REACH-ing for Something New: CMMI DCE Model to Be Replaced by new ACO Model – Understanding the Key Differences

March 3, 2022
8 minutes

On February 24, 2022, the Center for Medicare & Medicaid Innovation (“CMMI”) at the Centers for Medicare & Medicaid Services (“CMS”) announced a redesigned accountable care innovation model focused on achieving health equity through the use of accountable care organizations (“ACOs”). The revised model, which will take effect January 1, 2023, will be called the Accountable Care Organization Realizing Equity, Access, and Community Health Model (the “ACO REACH Model”). CMMI has released a Request for Applications.

The ACO REACH Model will replace the politically polarizing Global and Professional Direct Contracting Model (the “GPDC”). The current time frame to apply to participate in the ACO REACH Model is from March 7, 2022 to April 22, 2022; however, existing Direct Contracting Entities (“DCEs”) may participate in the ACO REACH Model without reapplication, and will become “ACOs” under the new program if they have a strong compliance record in the GPDC and agree to meet the requirements of the ACO REACH Model before January 1, 2023 through execution of an Amended and Restated Participation Agreement with CMS.

This Alert outlines the fundamental differences between the models, including administrative burdens, legal risks and practical considerations key to understanding the new model.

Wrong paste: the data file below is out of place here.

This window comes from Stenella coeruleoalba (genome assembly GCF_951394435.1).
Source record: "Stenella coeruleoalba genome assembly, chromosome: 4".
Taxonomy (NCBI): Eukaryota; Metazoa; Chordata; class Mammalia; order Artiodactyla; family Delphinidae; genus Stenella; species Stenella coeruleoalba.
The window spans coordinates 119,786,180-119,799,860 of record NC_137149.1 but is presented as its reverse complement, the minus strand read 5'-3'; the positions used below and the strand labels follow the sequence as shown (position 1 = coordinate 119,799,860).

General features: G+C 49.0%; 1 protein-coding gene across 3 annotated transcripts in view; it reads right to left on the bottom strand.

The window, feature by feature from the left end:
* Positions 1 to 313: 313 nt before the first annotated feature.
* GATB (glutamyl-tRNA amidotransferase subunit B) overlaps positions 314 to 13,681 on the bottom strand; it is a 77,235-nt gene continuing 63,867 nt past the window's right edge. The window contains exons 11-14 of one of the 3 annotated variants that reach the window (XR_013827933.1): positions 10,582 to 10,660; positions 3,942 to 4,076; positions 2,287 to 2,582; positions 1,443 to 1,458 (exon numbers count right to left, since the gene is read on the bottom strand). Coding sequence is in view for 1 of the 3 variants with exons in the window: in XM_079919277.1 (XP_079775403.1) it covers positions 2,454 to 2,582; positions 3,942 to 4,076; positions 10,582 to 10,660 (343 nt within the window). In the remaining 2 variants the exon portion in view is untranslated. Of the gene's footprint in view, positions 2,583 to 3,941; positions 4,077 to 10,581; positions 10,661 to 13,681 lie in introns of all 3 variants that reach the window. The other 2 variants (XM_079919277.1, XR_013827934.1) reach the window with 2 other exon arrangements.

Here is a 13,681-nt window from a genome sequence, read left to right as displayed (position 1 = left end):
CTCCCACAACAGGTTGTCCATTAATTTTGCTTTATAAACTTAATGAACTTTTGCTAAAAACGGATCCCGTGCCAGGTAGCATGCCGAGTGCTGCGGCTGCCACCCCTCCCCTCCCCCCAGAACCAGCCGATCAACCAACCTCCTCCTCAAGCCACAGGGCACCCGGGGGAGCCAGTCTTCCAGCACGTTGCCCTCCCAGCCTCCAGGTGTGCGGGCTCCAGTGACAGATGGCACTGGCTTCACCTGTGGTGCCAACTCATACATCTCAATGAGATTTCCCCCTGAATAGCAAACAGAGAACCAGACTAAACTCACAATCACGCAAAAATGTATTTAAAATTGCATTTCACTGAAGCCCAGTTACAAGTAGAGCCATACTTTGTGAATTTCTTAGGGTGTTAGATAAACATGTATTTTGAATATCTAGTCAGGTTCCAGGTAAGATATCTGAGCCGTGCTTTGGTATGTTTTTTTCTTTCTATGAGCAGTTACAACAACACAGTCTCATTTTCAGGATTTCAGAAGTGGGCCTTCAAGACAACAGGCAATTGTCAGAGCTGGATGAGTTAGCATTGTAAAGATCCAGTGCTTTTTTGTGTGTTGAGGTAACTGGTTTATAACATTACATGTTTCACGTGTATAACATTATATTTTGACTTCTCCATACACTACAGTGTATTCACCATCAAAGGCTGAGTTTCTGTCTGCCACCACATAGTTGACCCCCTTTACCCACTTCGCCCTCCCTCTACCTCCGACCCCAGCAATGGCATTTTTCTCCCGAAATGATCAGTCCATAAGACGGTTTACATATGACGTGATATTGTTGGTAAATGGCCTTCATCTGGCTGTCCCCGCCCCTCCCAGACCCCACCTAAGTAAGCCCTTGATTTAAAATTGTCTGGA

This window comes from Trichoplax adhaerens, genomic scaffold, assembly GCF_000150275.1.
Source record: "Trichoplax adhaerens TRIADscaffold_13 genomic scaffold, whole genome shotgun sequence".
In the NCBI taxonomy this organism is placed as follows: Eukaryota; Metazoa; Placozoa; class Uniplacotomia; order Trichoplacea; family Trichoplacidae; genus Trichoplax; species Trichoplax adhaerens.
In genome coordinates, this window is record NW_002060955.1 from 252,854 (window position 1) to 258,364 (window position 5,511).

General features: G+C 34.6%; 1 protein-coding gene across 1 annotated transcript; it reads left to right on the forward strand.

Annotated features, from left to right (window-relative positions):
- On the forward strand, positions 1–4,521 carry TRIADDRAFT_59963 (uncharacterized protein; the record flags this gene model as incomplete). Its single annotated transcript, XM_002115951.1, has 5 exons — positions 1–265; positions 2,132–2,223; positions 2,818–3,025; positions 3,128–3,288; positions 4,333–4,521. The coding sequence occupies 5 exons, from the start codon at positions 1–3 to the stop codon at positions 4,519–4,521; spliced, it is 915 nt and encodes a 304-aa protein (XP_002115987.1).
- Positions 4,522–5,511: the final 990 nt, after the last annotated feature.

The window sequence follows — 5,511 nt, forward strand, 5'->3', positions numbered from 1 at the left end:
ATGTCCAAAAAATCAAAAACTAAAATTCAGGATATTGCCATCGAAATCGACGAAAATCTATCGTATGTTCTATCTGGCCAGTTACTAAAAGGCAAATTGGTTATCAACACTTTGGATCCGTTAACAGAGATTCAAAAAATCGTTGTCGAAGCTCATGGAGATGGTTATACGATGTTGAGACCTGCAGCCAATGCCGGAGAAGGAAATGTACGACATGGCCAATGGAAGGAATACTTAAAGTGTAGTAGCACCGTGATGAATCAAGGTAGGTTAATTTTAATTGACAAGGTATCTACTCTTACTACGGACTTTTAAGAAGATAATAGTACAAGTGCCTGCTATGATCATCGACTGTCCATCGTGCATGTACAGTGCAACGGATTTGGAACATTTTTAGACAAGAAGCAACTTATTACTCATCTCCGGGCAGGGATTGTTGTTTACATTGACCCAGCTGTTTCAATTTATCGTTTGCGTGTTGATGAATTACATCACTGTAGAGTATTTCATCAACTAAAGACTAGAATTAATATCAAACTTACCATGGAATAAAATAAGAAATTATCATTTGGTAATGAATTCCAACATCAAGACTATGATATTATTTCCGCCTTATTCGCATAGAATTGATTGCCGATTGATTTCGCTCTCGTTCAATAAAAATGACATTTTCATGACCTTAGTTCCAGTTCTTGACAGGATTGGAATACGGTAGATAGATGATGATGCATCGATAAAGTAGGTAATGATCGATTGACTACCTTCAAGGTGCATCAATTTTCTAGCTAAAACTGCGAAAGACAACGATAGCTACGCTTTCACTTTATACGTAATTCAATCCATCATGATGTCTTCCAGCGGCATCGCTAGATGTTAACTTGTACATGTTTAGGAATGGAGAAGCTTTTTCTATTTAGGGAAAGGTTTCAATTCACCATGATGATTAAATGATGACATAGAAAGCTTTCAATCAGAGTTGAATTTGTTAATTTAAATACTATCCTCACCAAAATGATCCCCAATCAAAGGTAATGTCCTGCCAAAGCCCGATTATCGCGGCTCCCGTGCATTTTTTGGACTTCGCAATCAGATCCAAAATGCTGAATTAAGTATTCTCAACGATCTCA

Key Features of the ACO REACH Model

The new model builds upon predecessor ACO models and includes several aspects of the GPDC, including Standard, New Entrant, and High Needs tracks. It will also continue for the term originally contemplated for the GPDC, concluding at the end of calendar year 2026. Several other policies, recently thought to be at risk, remain unchanged, including (i) no caps on the number of participating providers or aligned beneficiaries, and no geographic constraints; (ii) no limitation on who can own or fund an ACO (which would allow private equity sponsors, insurers, health care providers and others to participate), although it will continue to be important to demonstrate a proven experience/track record related to managing patients (see below discussion on “Application”); and (iii) the opportunity for an ACO to participate in full capitation without any minimum savings rate (“MSR) or minimum loss rate (“MLR”).

In addition to the changes noted below, CMMI has provided a detailed comparison table of the ACO REACH Model and GPDC, available here, and hosted a webinar on March 1, 2022 to discuss the changes presented by the transition to the ACO REACH Model. Presentation slides from the CMS webinar are available for download here.

Five key features of the ACO REACH Model, distinct from the GPDC, include the following:

  1. Governance.
    1. The ACO REACH Model requires that participating providers or their appointees control 75% of the ACO’s governing body, an increase over the 25% requirement under the GPDC but consistent with CMS requirements for the Medicare Shared Savings Program (“MSSP”) and other shared savings initiatives, such as the Kidney Care Choices Program. The ACO Reach Model will also require the ACO’s governing body to include two separate individuals to serve as Medicare beneficiary representative and consumer advocate, and that each of these representatives has voting rights. Importantly and as noted above, CMMI has not foreclosed ACO ownership by strategic investors or insurance companies, but, with these changes, CMMI has signaled an expectation that entity governance should rest with providers and patient stakeholders.